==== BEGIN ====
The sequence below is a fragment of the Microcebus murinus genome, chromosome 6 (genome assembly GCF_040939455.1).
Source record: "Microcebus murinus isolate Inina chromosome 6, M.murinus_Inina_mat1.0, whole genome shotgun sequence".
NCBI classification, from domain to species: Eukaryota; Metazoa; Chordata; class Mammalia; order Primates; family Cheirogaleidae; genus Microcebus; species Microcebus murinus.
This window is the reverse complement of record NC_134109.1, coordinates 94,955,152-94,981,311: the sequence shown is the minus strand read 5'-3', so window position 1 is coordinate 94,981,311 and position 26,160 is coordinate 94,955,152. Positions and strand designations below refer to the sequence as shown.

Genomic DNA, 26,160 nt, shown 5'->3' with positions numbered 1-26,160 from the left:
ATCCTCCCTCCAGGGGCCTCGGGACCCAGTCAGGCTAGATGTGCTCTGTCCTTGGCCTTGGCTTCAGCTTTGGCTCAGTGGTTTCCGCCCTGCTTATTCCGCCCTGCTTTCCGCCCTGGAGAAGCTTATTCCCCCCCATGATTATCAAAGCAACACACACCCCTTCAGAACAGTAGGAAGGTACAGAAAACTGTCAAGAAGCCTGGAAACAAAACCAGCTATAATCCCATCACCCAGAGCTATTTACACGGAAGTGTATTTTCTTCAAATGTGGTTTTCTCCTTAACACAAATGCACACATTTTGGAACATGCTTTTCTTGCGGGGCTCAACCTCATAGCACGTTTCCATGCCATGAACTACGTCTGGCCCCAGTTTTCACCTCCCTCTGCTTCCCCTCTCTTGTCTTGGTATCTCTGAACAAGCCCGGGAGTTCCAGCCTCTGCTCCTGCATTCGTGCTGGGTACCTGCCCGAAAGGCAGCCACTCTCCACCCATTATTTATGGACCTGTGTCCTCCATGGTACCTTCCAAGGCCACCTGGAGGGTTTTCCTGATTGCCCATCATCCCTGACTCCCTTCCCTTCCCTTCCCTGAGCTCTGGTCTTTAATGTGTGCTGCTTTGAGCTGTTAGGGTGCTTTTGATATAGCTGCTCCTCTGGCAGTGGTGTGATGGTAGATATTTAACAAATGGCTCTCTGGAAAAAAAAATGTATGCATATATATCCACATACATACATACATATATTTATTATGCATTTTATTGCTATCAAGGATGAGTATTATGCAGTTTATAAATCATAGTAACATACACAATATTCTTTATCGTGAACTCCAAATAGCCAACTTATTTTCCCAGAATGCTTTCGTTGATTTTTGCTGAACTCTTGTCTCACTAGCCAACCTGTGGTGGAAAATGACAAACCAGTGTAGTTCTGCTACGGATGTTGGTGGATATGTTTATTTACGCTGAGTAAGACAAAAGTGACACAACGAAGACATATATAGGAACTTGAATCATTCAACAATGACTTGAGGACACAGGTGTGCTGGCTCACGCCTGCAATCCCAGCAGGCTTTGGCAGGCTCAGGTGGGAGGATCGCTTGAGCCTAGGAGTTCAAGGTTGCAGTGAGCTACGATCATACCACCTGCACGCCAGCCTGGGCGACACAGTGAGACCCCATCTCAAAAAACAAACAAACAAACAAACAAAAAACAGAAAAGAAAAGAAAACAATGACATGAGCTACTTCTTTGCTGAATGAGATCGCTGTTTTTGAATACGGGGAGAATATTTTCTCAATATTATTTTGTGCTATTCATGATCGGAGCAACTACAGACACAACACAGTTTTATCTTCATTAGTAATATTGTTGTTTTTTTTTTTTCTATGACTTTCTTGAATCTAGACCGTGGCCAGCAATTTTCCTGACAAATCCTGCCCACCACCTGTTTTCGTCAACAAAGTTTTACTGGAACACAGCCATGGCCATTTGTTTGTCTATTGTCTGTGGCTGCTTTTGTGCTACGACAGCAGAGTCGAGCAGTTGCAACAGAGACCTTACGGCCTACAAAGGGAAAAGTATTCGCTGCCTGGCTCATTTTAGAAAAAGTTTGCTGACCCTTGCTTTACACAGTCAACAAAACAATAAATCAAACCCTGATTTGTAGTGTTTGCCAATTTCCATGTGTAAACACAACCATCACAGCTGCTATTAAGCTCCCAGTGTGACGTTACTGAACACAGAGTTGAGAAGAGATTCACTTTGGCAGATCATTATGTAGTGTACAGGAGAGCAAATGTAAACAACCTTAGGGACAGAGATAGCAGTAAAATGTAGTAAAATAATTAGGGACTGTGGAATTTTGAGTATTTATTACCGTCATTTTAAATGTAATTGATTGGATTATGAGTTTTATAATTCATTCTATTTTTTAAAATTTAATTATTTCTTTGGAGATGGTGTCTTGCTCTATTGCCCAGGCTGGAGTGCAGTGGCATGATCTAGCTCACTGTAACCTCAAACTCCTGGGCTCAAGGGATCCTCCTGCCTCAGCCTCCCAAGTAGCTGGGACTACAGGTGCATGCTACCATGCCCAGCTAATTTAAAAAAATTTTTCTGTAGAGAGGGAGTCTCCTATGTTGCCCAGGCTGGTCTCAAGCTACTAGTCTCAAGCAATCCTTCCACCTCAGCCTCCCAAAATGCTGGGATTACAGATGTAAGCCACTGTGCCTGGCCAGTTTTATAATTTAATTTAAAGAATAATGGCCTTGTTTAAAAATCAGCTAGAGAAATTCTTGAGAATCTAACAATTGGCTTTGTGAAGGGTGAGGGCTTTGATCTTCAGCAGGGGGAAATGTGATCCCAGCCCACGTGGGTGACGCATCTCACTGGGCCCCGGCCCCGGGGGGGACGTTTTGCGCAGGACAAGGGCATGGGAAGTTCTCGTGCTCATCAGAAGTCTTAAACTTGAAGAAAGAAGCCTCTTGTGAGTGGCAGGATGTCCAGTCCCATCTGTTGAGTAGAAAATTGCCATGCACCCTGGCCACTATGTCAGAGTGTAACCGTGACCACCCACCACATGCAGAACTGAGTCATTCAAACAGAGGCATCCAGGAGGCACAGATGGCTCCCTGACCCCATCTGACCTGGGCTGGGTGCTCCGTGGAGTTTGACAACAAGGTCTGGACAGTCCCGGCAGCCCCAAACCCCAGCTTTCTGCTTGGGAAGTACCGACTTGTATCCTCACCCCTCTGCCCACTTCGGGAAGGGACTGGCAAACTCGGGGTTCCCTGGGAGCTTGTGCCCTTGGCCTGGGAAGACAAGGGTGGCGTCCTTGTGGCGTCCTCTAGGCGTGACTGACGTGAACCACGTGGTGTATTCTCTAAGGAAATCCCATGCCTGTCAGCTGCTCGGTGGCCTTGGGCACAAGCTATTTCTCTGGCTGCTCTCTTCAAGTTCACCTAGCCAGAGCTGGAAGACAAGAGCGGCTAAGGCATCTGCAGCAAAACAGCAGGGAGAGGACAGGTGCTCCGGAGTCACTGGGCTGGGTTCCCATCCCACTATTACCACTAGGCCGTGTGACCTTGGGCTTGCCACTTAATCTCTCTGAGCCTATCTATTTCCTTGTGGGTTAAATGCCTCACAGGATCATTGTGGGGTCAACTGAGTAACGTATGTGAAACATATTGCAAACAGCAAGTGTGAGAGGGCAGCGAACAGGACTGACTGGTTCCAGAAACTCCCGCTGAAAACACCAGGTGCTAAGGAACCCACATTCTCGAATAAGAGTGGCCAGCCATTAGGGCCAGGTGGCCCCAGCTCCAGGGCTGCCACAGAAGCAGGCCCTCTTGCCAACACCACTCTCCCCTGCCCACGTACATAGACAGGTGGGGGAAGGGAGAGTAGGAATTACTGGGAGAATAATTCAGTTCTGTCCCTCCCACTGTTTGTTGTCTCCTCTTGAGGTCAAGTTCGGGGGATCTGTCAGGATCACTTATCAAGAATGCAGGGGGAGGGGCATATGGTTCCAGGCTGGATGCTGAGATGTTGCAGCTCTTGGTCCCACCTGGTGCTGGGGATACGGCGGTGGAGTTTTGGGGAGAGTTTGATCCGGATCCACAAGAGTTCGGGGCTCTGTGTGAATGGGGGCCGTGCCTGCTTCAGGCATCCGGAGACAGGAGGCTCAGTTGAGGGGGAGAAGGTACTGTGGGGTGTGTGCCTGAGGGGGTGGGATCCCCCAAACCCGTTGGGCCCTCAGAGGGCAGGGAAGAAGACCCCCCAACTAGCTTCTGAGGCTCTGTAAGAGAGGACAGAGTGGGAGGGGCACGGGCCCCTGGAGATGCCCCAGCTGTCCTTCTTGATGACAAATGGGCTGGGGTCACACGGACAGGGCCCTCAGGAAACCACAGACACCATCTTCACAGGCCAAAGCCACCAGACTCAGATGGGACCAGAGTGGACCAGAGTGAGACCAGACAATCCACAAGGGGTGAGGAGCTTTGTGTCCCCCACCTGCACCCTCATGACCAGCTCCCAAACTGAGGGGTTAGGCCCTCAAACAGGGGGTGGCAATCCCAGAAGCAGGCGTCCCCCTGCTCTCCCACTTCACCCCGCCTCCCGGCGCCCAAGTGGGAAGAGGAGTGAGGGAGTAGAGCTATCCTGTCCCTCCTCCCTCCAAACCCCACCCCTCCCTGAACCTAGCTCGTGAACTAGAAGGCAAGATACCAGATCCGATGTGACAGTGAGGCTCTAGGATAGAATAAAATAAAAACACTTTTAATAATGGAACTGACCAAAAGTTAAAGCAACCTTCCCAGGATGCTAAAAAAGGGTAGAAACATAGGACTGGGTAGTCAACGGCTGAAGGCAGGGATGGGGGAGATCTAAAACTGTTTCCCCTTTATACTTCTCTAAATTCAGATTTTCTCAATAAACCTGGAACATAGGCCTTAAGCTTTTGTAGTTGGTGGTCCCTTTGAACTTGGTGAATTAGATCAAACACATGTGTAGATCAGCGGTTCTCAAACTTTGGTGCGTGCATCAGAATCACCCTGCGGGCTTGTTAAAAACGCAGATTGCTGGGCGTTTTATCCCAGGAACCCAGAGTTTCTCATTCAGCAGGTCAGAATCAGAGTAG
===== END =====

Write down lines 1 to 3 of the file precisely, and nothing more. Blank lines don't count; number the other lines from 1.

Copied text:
The sequence below is a fragment of the Microcebus murinus genome, chromosome 6 (genome assembly GCF_040939455.1).
Source record: "Microcebus murinus isolate Inina chromosome 6, M.murinus_Inina_mat1.0, whole genome shotgun sequence".
NCBI classification, from domain to species: Eukaryota; Metazoa; Chordata; class Mammalia; order Primates; family Cheirogaleidae; genus Microcebus; species Microcebus murinus.